Sources of Grants
- Unlike donations from private individuals, grants come from foundations, government agencies, private businesses and other groups. As these groups have access to larger accounts, the grants they give out are usually much larger than individual donations.
- Many grants are only available to 501(c)(3) tax-exempt organizations.
- Grant givers are often looking for an organization that meets the giver’s criteria in terms of the activities and projects conducted by the recipient. It is important that you look for grants that specify criteria you can meet in order to have the best shot at winning the grant.
Writing Grant Proposals
- Many grant givers have specific application procedures and deadlines, so make sure you are up to date. Many grant applications have two rounds to screen for appropriate recipients and save the non-profit the time necessary to prepare a full grant proposal. The full proposal, if you are invited to submit one, includes a cover letter, cover sheet, description of the organization, a needs assessment, program goals and objectives, financial information, a conclusion and any appendices or attachments as necessary.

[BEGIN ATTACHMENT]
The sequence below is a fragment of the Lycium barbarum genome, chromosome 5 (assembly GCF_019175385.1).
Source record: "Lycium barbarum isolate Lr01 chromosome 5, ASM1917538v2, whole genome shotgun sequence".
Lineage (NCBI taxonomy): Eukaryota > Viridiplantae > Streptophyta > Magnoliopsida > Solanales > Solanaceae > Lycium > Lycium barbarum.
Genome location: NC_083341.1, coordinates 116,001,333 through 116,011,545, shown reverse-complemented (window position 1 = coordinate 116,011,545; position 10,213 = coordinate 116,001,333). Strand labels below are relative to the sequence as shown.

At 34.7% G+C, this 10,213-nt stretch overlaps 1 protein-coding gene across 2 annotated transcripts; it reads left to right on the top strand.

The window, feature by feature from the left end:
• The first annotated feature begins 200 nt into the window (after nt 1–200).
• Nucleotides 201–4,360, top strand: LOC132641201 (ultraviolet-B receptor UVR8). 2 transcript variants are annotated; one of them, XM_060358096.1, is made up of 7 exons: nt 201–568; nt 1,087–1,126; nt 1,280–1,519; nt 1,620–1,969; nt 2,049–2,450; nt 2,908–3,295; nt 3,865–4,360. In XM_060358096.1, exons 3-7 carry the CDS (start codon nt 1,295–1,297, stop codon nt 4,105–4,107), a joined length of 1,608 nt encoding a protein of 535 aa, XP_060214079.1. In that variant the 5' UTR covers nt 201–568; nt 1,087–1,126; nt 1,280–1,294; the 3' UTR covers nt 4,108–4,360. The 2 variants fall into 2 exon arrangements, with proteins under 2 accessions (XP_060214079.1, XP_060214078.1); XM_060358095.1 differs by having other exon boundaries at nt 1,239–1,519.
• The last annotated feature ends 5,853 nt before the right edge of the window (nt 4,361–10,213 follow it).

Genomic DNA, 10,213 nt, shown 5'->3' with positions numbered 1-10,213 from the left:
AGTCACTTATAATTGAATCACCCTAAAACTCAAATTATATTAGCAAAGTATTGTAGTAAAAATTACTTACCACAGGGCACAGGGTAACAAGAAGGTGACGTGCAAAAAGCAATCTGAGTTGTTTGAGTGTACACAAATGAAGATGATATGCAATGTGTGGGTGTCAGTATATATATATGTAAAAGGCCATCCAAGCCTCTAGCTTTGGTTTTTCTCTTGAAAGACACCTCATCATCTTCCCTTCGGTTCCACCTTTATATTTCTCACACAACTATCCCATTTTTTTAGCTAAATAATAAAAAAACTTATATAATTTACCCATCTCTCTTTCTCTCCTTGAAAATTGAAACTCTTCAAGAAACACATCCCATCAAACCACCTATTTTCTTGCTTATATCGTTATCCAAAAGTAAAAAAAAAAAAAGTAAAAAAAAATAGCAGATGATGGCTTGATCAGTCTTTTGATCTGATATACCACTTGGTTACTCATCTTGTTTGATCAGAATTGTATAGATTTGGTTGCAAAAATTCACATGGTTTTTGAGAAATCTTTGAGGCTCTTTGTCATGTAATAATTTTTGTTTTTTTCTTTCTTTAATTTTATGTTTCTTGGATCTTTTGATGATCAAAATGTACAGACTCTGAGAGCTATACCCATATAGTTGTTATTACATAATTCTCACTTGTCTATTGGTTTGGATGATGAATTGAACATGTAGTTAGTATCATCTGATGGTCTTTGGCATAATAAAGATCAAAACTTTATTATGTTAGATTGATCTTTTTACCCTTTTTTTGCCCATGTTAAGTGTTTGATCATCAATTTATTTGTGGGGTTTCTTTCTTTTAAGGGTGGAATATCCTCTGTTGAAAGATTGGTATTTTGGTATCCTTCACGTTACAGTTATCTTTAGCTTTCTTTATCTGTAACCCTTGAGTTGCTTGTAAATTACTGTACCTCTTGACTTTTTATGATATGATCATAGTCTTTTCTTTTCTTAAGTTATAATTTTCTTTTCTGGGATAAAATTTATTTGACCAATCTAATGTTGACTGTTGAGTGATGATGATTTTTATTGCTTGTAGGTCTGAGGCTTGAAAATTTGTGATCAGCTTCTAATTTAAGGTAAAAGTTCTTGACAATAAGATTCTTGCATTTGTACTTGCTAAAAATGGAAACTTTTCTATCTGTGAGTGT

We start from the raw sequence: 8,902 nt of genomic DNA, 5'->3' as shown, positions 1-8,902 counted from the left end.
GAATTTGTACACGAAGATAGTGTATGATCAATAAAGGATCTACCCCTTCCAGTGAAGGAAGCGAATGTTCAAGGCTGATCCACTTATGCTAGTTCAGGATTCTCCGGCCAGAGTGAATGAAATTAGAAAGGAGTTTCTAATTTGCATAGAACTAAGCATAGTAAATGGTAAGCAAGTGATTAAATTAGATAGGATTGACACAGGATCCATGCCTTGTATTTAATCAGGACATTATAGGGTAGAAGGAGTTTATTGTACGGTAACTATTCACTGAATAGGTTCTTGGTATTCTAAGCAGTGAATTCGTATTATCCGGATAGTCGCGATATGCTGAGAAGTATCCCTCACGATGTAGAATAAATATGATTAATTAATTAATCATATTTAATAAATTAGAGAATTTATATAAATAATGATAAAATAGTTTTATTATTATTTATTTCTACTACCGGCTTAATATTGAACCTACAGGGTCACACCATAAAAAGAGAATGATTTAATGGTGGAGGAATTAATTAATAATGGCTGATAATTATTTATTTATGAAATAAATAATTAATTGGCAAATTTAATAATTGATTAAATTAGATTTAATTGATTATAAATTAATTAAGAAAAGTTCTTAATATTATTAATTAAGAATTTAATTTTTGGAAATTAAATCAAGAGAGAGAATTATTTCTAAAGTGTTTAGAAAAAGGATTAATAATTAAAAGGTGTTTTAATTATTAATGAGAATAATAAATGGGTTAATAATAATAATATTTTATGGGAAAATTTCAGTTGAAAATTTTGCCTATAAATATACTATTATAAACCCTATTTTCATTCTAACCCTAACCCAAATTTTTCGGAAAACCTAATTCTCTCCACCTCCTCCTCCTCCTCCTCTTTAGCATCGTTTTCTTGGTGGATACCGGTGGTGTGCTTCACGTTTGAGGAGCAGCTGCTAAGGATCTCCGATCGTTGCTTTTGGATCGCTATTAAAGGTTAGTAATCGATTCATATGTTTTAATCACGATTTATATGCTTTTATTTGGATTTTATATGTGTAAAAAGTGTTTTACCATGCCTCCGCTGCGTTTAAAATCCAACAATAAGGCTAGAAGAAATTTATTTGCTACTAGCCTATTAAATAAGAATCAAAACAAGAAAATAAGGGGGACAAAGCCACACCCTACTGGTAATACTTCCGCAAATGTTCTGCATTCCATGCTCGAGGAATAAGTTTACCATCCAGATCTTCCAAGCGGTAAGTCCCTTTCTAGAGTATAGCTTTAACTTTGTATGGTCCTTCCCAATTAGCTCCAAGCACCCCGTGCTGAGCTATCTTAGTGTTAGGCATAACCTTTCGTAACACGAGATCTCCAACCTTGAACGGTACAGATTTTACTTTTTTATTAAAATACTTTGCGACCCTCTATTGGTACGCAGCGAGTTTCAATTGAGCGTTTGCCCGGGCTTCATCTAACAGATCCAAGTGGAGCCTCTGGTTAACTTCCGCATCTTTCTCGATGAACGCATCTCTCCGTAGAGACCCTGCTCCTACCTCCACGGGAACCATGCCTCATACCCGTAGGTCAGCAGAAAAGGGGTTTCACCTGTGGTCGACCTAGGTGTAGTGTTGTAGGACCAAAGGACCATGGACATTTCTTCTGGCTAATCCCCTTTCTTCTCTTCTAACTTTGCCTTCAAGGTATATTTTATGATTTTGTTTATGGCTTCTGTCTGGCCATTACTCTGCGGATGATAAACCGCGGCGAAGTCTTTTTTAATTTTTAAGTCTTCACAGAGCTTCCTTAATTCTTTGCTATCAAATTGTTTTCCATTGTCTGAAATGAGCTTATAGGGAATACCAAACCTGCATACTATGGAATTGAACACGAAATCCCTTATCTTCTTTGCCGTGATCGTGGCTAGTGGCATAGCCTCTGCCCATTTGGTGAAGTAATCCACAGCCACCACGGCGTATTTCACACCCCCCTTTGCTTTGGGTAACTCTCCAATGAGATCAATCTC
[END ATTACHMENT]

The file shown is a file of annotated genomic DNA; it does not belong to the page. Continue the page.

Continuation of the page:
- Approaching local businesses, banks or institutions for corporate sponsorship can also generate a large amount of revenue for the non-profit. Most corporate sponsors want some kind of recognition – such as their name and logo on a banner or t-shirt – for their contribution. However, you are only allowed to “acknowledge” your sponsor, not provide them with advertising. Providing them with advertising can count as unrelated business income (UBI) and be subject to tax or losing your 501(c)(3) exemption status. Consulting with an attorney may be helpful if you are not sure whether your form of recognition is acknowledgement or advertising. If you do provide recognition with a commercial value (advertising) than the donor can only deduct the difference in value between the donation and the item of commercial value provided the item exceeds $75 in value.
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